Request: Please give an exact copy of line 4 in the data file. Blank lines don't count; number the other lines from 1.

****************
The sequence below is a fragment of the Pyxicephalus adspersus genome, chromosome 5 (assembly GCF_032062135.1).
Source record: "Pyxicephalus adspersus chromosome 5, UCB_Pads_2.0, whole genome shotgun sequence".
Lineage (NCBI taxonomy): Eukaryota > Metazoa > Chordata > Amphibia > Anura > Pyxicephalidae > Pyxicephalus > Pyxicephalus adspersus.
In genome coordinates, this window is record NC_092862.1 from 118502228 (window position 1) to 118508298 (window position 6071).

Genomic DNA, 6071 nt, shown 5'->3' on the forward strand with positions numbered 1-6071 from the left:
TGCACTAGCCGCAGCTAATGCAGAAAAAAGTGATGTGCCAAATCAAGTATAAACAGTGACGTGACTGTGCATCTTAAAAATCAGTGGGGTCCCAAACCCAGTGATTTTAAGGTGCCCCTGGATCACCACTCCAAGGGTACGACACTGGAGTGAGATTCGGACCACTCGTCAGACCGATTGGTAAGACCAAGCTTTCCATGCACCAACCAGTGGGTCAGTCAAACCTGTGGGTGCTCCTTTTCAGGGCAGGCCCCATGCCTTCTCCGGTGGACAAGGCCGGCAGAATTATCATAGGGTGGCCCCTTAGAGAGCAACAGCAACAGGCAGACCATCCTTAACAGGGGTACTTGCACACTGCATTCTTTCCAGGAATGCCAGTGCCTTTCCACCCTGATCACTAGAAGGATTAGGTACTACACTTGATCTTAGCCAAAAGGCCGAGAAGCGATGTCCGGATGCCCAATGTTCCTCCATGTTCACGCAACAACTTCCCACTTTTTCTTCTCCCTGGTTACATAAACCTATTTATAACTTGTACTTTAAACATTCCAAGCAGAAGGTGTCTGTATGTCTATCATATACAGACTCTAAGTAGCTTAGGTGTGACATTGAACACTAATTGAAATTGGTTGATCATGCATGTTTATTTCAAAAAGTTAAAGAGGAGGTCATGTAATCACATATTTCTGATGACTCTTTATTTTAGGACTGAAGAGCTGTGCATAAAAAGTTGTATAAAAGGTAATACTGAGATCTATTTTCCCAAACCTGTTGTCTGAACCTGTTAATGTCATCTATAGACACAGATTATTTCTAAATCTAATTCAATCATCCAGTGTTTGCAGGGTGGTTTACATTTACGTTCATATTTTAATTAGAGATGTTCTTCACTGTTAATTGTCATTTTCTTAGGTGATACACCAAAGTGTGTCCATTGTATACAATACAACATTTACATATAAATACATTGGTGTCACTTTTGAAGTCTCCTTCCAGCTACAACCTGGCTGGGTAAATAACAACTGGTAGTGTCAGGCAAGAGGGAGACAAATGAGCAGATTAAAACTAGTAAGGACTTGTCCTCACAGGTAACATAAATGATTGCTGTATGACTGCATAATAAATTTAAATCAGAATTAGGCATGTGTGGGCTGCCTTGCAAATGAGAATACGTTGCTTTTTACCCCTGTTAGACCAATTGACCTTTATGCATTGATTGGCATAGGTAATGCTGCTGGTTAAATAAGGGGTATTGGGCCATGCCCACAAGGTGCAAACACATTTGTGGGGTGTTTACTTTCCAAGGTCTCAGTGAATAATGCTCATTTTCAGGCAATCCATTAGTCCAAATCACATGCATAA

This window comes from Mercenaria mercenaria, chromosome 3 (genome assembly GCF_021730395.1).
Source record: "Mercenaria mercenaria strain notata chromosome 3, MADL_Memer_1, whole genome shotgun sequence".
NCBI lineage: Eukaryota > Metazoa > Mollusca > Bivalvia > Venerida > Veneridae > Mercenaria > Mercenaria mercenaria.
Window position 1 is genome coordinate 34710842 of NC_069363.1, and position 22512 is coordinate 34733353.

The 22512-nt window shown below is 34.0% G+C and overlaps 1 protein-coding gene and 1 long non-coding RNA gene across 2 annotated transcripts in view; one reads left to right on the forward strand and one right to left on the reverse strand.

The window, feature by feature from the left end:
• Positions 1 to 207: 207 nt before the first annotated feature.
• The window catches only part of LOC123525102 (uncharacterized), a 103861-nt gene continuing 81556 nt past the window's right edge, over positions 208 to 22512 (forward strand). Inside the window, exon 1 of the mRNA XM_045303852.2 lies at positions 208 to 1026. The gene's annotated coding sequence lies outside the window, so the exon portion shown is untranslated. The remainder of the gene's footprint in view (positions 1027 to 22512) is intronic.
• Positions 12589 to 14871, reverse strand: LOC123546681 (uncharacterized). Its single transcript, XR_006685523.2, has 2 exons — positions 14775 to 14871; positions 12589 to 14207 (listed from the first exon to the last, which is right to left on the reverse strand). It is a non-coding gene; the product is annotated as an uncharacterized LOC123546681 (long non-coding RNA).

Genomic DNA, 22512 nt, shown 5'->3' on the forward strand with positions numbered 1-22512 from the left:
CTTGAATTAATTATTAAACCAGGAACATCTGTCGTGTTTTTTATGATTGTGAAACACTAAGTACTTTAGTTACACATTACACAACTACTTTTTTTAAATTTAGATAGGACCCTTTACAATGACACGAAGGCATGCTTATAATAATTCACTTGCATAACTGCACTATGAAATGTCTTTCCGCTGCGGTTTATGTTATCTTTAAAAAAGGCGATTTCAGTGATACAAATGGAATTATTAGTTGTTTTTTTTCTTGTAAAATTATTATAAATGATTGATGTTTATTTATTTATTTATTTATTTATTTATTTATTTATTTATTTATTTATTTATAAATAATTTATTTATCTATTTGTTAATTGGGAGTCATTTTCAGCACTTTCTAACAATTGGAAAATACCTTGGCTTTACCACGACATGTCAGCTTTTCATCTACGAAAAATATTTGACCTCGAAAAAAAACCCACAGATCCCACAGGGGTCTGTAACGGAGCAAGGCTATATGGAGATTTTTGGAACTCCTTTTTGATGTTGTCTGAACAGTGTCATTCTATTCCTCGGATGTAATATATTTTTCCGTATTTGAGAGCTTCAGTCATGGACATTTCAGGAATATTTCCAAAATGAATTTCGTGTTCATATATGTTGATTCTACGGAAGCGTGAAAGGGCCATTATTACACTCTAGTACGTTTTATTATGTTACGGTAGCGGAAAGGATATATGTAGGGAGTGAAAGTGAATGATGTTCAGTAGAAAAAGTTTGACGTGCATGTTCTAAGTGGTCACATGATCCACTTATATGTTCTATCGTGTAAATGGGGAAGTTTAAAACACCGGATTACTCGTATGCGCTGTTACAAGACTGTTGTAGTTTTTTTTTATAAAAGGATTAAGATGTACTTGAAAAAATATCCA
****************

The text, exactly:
In genome coordinates, this window is record NC_092862.1 from 118502228 (window position 1) to 118508298 (window position 6071).